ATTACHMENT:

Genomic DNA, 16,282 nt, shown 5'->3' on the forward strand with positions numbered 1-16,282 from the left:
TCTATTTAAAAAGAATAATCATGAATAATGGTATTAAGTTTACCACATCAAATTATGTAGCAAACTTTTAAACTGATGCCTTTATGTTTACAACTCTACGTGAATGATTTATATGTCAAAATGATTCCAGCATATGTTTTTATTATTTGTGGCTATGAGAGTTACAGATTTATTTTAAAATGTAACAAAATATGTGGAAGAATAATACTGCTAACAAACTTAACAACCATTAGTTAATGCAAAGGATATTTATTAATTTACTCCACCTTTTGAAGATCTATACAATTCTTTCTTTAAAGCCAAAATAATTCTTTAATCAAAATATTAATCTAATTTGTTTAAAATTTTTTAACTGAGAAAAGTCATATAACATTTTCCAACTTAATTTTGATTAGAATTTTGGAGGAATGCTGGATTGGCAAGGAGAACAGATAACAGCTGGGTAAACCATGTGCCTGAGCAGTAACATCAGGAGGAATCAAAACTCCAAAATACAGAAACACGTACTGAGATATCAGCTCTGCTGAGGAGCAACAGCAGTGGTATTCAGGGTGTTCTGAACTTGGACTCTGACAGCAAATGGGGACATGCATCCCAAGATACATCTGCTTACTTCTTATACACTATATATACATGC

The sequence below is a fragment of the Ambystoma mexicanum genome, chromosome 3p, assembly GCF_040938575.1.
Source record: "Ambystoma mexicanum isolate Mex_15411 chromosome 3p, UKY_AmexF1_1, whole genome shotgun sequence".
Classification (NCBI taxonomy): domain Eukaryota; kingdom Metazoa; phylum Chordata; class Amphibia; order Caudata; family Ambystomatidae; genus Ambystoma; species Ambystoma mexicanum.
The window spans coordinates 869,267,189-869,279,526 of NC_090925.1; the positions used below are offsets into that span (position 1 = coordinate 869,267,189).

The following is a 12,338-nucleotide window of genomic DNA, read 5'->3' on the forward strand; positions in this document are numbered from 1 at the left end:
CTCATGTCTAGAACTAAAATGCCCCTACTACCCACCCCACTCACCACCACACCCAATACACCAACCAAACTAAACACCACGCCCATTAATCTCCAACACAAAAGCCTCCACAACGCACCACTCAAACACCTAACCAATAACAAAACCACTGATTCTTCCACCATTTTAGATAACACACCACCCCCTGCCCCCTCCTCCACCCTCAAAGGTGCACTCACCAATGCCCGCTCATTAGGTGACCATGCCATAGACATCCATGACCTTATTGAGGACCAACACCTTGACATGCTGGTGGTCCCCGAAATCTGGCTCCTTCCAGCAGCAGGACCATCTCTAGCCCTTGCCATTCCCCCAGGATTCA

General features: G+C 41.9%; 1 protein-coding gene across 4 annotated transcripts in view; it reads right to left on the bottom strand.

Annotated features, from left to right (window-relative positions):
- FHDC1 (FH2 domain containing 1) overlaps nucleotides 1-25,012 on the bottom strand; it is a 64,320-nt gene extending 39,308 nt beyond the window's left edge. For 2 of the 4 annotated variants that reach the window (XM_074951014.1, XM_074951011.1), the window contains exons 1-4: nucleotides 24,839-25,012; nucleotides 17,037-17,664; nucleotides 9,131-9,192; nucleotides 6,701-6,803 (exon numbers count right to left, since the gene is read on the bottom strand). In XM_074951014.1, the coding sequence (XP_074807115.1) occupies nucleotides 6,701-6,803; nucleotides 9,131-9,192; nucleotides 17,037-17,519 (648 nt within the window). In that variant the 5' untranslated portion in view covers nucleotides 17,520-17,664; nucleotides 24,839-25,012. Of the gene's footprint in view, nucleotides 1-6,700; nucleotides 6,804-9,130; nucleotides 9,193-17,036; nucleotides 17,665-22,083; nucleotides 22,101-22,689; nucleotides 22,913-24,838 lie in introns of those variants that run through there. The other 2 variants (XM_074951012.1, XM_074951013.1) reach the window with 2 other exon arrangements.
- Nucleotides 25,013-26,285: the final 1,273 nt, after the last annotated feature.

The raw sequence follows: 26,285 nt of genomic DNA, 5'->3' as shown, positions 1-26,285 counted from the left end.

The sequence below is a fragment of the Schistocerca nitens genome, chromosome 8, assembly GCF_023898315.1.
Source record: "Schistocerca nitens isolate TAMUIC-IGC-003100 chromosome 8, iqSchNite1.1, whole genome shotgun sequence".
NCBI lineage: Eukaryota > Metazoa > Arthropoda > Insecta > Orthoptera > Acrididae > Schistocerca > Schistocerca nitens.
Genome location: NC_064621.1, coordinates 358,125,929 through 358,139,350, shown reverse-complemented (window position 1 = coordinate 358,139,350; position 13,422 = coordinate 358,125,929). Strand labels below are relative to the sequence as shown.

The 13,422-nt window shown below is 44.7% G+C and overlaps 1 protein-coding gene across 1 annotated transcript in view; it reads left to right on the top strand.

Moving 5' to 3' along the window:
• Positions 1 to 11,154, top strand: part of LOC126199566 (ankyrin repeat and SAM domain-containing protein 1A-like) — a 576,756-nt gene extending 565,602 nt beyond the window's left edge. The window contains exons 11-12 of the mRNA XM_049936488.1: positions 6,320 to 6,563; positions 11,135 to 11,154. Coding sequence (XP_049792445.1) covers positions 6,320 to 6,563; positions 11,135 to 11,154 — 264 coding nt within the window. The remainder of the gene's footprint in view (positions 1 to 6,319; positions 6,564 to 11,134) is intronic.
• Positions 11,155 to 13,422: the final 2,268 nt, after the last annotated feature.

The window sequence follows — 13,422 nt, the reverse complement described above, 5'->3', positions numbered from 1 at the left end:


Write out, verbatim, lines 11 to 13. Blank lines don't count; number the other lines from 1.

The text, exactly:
- FHDC1 (FH2 domain containing 1) overlaps nucleotides 1-25,012 on the bottom strand; it is a 64,320-nt gene extending 39,308 nt beyond the window's left edge. For 2 of the 4 annotated variants that reach the window (XM_074951014.1, XM_074951011.1), the window contains exons 1-4: nucleotides 24,839-25,012; nucleotides 17,037-17,664; nucleotides 9,131-9,192; nucleotides 6,701-6,803 (exon numbers count right to left, since the gene is read on the bottom strand). In XM_074951014.1, the coding sequence (XP_074807115.1) occupies nucleotides 6,701-6,803; nucleotides 9,131-9,192; nucleotides 17,037-17,519 (648 nt within the window). In that variant the 5' untranslated portion in view covers nucleotides 17,520-17,664; nucleotides 24,839-25,012. Of the gene's footprint in view, nucleotides 1-6,700; nucleotides 6,804-9,130; nucleotides 9,193-17,036; nucleotides 17,665-22,083; nucleotides 22,101-22,689; nucleotides 22,913-24,838 lie in introns of those variants that run through there. The other 2 variants (XM_074951012.1, XM_074951013.1) reach the window with 2 other exon arrangements.
- Nucleotides 25,013-26,285: the final 1,273 nt, after the last annotated feature.

The raw sequence follows: 26,285 nt of genomic DNA, 5'->3' as shown, positions 1-26,285 counted from the left end.